The counter 103 is designed as the 8-bit up-counter having the synchronizing reset function, so that this counter 103 performs the count operation by the 2-phase clock Cx, Cy. In addition, a toggle-inhibit input TI of this counter 103 is fixed at voltage VDD. Therefore, this counter 103 continues to perform the up-count operation as long as the bit clock BCI is inputted thereto. At time t1 when the pulse RES1 is fed to the counter 103 as the reset pulse, this pulse is read by the counter 103 at the next clock timing of Cx. Then, the counter 103 is reset by the clock Cy, so that its count value is at "0" at time t2. Thereafter, the counter 103 starts to up-count its value from "0" in accordance with the bit clock BCI.

Meanwhile, the pulse RES1 outputted at time t1 is supplied to a latch circuit 105 via a differentiation circuit 104. As a result, the differentiation circuit 104 outputs a pulse La during the period FB/2 from the leading edge timing t1 of the pulse RES1. Such pulse La is supplied to the latch circuit 105 as a latch signal. Then, upper (i.e., leftmost) four bits Q4 to Q7 in the output data of the counter 103 are inputted into the latch circuit 105.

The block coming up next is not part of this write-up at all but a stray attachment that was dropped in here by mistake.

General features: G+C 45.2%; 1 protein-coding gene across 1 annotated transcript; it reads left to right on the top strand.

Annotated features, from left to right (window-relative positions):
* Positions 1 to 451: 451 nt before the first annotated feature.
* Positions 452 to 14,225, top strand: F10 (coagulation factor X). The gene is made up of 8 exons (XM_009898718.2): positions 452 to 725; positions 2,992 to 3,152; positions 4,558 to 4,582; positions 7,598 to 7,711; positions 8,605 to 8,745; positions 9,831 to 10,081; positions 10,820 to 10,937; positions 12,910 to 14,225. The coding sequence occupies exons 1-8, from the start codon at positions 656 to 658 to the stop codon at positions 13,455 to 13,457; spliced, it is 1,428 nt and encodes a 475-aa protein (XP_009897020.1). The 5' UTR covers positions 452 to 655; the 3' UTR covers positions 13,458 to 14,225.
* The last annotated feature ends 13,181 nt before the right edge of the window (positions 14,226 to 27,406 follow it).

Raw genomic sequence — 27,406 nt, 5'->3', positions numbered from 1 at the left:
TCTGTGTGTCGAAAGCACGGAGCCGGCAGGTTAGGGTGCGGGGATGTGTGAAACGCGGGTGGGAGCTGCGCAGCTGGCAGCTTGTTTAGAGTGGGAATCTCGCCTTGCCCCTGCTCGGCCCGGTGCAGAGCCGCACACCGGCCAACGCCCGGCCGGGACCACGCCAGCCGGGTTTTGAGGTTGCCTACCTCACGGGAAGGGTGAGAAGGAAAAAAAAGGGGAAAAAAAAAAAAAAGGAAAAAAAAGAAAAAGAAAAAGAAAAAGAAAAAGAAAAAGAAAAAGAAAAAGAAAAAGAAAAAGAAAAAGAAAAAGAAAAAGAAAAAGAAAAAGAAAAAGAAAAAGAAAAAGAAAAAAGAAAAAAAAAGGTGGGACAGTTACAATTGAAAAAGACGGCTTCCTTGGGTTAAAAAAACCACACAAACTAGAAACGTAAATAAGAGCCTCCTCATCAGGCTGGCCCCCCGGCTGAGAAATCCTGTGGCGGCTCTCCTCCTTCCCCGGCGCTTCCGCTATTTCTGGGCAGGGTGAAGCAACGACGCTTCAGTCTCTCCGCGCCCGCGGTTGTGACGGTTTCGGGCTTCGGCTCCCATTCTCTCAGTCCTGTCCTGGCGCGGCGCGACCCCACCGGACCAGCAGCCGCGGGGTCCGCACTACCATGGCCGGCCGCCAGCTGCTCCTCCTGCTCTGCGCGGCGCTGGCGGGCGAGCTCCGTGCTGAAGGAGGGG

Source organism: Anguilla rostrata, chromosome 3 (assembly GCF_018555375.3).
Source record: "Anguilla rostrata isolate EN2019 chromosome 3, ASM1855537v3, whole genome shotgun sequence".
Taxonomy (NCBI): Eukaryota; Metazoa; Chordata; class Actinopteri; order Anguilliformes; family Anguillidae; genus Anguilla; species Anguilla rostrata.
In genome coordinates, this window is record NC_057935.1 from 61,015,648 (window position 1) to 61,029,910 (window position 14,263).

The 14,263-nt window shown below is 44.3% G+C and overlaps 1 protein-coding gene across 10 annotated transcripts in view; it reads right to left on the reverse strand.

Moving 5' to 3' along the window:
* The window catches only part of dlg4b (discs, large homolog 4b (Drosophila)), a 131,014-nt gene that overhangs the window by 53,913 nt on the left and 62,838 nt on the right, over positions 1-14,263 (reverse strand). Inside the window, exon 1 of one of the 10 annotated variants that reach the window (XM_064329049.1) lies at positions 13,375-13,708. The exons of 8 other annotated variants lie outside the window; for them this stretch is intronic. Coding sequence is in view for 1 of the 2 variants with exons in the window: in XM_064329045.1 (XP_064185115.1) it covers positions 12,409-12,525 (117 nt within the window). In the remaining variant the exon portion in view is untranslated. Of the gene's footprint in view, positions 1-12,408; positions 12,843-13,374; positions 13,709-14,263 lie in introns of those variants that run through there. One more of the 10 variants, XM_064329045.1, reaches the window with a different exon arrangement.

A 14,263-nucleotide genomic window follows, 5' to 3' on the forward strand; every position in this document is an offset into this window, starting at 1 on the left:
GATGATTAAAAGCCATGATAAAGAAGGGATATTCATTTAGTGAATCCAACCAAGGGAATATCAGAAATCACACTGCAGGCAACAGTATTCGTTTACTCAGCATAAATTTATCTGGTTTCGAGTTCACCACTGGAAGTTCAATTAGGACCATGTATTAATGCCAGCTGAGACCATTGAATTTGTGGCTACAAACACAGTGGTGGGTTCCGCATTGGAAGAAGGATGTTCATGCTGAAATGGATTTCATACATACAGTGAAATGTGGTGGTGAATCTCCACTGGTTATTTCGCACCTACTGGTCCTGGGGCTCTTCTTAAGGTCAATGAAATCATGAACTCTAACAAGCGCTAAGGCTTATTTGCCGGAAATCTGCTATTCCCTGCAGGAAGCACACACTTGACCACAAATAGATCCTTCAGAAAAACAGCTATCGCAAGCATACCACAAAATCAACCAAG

As described above, every time the leading edge of the word clock SDSY is detected, the counter 103 is reset and its last count value is inputted into the latch circuit 105. Herein, the bit clock rate is set at Nfs. In other words, the number of the bit clocks BCI to be inputted in one period FW of the word clock SDSY is set at N. In this case, the last count value just before the counter 103 is reset is at "N-1". Therefore, the value M1 indicative of the latch data of the latch circuit 105 can be obtained from the following formula (1).

M1=(N/16)-1                                                (1)